Rating the Discworld – Part One

Massif_LCS_mainRanking is brilliant. I know there are high-falutin arguments about the subjectivity of art and how your opinion should be no more valid than anyone else’s because of the unique way each and every one of us sees the world etc etc etc.


‘[THIS] is better than [THAT]’ is at the heart of what we read, what we watch and what we listen to. Finding someone you agree with, and talking through what you loved about something is fun. Finding someone you disagree with, and finding out why they found joy in something you didn’t is arguably even more rewarding.

Until The Shepherd’s Crown is published in a few weeks, I am going to spend that time bending the Discworld into some sort of order. I’ll also make a stab at justifying my choices and discussing what, if anything, has changed since I first read them.

The reader reaction to this whole Pratchett Job thing has been a surprising joy, either on this site or via various conversations I have had with Discworld fans. I’ll try and include some of their defences of books I don’t like, or criticisms of those that I do.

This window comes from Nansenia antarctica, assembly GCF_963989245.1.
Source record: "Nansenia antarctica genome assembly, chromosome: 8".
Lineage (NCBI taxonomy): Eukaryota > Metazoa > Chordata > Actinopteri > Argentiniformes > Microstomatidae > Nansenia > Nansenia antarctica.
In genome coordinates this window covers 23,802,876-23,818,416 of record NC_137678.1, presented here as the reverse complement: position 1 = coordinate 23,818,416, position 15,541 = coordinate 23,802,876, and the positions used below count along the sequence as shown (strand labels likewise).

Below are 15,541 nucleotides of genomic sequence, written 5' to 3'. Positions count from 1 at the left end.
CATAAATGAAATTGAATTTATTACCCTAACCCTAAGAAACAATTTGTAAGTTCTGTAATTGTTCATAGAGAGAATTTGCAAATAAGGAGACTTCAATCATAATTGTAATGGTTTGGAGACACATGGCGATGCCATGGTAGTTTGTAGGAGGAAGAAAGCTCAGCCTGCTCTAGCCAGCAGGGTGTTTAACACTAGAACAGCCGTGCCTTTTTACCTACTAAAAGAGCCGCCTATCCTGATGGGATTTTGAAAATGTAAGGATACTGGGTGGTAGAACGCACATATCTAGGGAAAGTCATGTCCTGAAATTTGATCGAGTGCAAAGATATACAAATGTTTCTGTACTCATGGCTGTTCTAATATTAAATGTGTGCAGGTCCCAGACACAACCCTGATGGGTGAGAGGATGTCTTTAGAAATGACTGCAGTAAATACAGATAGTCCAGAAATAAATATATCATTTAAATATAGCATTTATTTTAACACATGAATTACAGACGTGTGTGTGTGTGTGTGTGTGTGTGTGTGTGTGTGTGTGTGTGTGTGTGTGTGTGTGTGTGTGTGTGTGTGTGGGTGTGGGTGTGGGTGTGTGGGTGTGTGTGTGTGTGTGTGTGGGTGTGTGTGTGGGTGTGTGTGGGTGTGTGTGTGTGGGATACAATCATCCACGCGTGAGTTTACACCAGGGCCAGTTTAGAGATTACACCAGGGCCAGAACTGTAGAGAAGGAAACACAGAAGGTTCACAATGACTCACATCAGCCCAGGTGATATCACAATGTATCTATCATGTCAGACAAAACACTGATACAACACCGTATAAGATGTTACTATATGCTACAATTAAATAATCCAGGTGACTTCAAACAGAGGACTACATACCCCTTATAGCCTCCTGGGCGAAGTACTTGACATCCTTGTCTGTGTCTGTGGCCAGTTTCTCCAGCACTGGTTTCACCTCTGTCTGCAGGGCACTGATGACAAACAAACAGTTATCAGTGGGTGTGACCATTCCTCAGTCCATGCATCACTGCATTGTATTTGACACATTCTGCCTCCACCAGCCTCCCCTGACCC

I hope you enjoy. Or decide to lead some sort of Twitter lynch-mob against me. Either is perfectly acceptable.

40. Unseen Academicals

Not a lot to add about this, unfortunately. It was the only Discworld novel not to get a full Pratchett Job exploration and that’s because the book was unreadable. Horrible flabby monologues, a plot that just crawled and an overwhelming feeling of sadness that the Embuggerance had damaged such a bright brain.

Since my post of sorts was published (it’s at the end of my Making Money write-up), I have seen a few defend it. They haven’t argued it is a good book, but said it has more merits that I gave it. One raised the interesting suggestion that Mr Nutt was Pratchett’s way of writing about his Alzheimer’s.

39. Sourcery

This had the worst excesses of early Pratchett – repetitive plotting and poor pacing. Its story aped that of The Colour of Magic and The Light Fantastic, but it was the first Discworld novel where you felt Pratchett was moving backwards, rather than forwards.

38. The Last Continent

Oh Rincewind. How my complete ambivalence towards you seemed to annoy so many others. It turns out Discworld fans are not 50/50 split between Team Weatherwax and Team Vimes (I’m the former). I felt the Disc’s most cowardly wizard was a poor protagonist and this book was when my patience ran out. No more than a series of comic set pieces about Pratchett’s beloved Australia, it offered very little beyond a few laughs.